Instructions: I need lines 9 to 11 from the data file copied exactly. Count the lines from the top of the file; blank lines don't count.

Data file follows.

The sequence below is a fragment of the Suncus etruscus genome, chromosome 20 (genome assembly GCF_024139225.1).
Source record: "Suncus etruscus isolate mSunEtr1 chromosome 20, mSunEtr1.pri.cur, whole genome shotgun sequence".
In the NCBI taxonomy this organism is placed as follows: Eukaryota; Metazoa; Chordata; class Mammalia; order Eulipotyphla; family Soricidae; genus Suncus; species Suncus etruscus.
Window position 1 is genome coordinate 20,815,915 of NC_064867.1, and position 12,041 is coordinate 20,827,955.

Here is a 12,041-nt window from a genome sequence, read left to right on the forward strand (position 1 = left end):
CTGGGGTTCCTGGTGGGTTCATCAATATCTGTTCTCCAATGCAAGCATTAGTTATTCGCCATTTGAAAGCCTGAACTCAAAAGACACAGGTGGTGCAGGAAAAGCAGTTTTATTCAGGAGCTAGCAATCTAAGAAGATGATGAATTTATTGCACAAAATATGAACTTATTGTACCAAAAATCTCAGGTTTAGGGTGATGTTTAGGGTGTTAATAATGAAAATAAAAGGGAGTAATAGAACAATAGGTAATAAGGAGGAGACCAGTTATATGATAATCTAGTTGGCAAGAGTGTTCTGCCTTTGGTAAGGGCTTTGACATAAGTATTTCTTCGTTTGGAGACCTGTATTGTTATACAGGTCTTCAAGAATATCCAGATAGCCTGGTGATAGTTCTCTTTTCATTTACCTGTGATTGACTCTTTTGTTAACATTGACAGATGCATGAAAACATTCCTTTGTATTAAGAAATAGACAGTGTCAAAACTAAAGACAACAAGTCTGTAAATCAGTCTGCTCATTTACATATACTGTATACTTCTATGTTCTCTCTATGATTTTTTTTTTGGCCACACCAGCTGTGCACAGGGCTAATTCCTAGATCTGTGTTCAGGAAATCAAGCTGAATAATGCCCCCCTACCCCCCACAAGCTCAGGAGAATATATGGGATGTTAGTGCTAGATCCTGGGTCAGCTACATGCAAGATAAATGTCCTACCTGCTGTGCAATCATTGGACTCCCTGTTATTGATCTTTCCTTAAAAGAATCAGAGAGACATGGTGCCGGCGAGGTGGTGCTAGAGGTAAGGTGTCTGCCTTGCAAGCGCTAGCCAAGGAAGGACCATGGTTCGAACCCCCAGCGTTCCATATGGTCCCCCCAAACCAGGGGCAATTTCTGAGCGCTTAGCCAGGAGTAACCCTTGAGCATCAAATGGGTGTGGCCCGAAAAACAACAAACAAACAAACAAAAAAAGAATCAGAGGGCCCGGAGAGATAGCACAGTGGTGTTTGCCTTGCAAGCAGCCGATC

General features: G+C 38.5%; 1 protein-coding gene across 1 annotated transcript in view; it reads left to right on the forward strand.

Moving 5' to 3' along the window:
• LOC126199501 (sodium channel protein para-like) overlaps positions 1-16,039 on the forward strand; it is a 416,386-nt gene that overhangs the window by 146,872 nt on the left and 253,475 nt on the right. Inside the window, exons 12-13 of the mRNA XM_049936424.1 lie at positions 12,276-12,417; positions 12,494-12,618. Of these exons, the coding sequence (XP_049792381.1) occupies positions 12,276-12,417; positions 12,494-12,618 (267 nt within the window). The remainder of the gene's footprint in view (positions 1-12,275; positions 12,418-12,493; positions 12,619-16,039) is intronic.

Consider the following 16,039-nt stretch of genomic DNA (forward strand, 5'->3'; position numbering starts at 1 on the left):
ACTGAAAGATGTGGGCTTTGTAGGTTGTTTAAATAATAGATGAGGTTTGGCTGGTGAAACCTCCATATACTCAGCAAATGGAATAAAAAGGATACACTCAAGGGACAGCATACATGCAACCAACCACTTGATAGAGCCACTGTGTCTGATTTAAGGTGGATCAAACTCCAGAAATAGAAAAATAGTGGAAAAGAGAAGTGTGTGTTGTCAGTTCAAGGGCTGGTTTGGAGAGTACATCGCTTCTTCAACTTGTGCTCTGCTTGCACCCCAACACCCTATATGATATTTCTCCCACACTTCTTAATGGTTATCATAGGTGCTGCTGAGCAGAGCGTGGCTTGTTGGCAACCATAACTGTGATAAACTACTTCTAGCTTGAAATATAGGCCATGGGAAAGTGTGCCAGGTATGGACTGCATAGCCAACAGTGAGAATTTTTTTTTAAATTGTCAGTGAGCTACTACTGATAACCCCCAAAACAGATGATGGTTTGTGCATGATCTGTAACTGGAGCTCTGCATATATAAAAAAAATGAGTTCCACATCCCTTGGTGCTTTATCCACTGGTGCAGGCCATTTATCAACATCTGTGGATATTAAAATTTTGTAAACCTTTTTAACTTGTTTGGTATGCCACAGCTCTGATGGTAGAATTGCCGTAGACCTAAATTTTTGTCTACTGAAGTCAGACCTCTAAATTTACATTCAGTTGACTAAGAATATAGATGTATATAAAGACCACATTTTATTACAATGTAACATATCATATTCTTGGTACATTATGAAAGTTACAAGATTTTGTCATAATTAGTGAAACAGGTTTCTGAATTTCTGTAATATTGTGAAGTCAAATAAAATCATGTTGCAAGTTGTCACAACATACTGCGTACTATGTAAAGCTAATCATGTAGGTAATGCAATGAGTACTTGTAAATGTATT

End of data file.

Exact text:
• LOC126199501 (sodium channel protein para-like) overlaps positions 1-16,039 on the forward strand; it is a 416,386-nt gene that overhangs the window by 146,872 nt on the left and 253,475 nt on the right. Inside the window, exons 12-13 of the mRNA XM_049936424.1 lie at positions 12,276-12,417; positions 12,494-12,618. Of these exons, the coding sequence (XP_049792381.1) occupies positions 12,276-12,417; positions 12,494-12,618 (267 nt within the window). The remainder of the gene's footprint in view (positions 1-12,275; positions 12,418-12,493; positions 12,619-16,039) is intronic.

Consider the following 16,039-nt stretch of genomic DNA (forward strand, 5'->3'; position numbering starts at 1 on the left):
ACTGAAAGATGTGGGCTTTGTAGGTTGTTTAAATAATAGATGAGGTTTGGCTGGTGAAACCTCCATATACTCAGCAAATGGAATAAAAAGGATACACTCAAGGGACAGCATACATGCAACCAACCACTTGATAGAGCCACTGTGTCTGATTTAAGGTGGATCAAACTCCAGAAATAGAAAAATAGTGGAAAAGAGAAGTGTGTGTTGTCAGTTCAAGGGCTGGTTTGGAGAGTACATCGCTTCTTCAACTTGTGCTCTGCTTGCACCCCAACACCCTATATGATATTTCTCCCACACTTCTTAATGGTTATCATAGGTGCTGCTGAGCAGAGCGTGGCTTGTTGGCAACCATAACTGTGATAAACTACTTCTAGCTTGAAATATAGGCCATGGGAAAGTGTGCCAGGTATGGACTGCATAGCCAACAGTGAGAATTTTTTTTTAAATTGTCAGTGAGCTACTACTGATAACCCCCAAAACAGATGATGGTTTGTGCATGATCTGTAACTGGAGCTCTGCATATATAAAAAAAATGAGTTCCACATCCCTTGGTGCTTTATCCACTGGTGCAGGCCATTTATCAACATCTGTGGATATTAAAATTTTGTAAACCTTTTTAACTTGTTTGGTATGCCACAGCTCTGATGGTAGAATTGCCGTAGACCTAAATTTTTGTCTACTGAAGTCAGACCTCTAAATTTACATTCAGTTGACTAAGAATATAGATGTATATAAAGACCACATTTTATTACAATGTAACATATCATATTCTTGGTACATTATGAAAGTTACAAGATTTTGTCATAATTAGTGAAACAGGTTTCTGAATTTCTGTAATATTGTGAAGTCAAATAAAATCATGTTGCAAGTTGTCACAACATACTGCGTACTATGTAAAGCTAATCATGTAGGTAATGCAATGAGTACTTGTAAATGTATT